9th Jul 2021
Our next client origin story is that of WHISK, the sustainable & eco-conscious cake boutique. This story shows the very essence of creativity, from a change in career through to how the owner's care for the planet is implemented in every aspect of the business. It's so original and I think you're going to love it as much as I do!
So, let's hear the WHISK client origin story. Over to you Dina...
Cakes may not be the most obvious way to engage with the topic of the climate crisis, but why not? Everyone loves cake and it's usually associated with happy occasions and celebration. People are more likely to engage if they enjoy the subject, so this is the origin story of WHISK.
My name is Dina and having worked in the music industry my entire career, I was looking for an opportunity to channel my climate change anxiety into something more impactful. I have always enjoyed baking and it was a new challenge I thought would be fun to explore. I am not a trained pastry chef and have not worked in the food industry, but we all build up skills as we move through our careers and they can be applied in many ways, and for the things we don’t know there is always youtube (only partly joking here, its an amazing resource), so with that mindset WHISK was born.
I saw an opportunity to get people to think about sustainability in an unexpected way. Pretty pictures of cupcakes might get people’s attention and once people are engaged the real fun starts. We’re a different kind of bakery, but how is it really different? We wanted to show that running a business and eating tasty treats can all be done in a sustainable way. Society needs to be more conscious of their impact on the planet and at WHISK we do this in a few ways:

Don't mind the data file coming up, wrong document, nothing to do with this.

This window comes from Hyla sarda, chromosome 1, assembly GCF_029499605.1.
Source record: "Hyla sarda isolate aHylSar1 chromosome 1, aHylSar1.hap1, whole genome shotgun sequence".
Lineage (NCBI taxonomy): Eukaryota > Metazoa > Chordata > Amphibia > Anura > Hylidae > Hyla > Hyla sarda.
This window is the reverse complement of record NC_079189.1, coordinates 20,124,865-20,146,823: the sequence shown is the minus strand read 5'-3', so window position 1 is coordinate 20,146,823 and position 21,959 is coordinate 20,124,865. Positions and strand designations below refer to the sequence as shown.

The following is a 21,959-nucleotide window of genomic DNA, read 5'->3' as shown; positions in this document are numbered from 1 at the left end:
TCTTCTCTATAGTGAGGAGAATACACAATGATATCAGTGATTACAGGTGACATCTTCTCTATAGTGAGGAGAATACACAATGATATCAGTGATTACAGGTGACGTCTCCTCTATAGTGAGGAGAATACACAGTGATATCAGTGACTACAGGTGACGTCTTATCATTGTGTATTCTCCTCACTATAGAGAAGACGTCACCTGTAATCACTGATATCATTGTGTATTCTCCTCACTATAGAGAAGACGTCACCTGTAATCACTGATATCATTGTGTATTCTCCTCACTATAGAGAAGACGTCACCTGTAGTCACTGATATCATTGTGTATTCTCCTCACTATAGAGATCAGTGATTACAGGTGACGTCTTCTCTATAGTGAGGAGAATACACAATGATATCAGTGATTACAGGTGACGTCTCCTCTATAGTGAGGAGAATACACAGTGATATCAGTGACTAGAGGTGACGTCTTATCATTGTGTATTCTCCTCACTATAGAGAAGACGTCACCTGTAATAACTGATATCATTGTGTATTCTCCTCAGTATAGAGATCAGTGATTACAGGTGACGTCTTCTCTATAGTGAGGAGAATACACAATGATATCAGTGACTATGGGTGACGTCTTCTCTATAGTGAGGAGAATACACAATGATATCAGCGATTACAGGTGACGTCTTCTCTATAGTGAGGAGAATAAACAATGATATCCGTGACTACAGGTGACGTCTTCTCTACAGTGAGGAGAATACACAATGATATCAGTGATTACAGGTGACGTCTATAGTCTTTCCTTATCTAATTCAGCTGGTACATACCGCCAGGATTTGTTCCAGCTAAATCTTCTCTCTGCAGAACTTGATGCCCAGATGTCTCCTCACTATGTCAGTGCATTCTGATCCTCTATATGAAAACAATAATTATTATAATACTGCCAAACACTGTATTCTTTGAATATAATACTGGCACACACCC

When we moved in, we wanted to keep our footprint to a minimum, and this influenced every renovation decision. For example we used environmentally friendly paint by Auro and worked with the space instead of redoing everything from scratch or using unnecessary materials just for the sake of aesthetics. We have countertops made from recycled yoghurt pots from Smile Plastics which sit on open cabinets made from local FSC wood with bio glue. All the appliances, fittings and furnishings are second hand, even the kitchen sink! Our window signage is done with water based paint and can be easily removed. Making a beautiful space is possible without tearing everything down and buying new and we should consider the long term use of a space as we may not be in it forever.
Everything we use is local and organic, except for local chocolate, and we've worked hard to find suppliers that care about their employees and the environment as much as we do. It does mean our products are missing things people might usually expect like vanilla or cinnamon. We also use ingredients you might not often see like fresh or dried flowers and fruit powders instead of artificial food colourings. We also tackle food waste and buy fruit from local supermarkets that would otherwise be thrown away. Also we looked at our recipes to see how we could use more plant based ingredients instead of the traditional butter and eggs. Experimenting has allowed us to offer our customers tasty baked goods that prove local alternatives are just as delicious.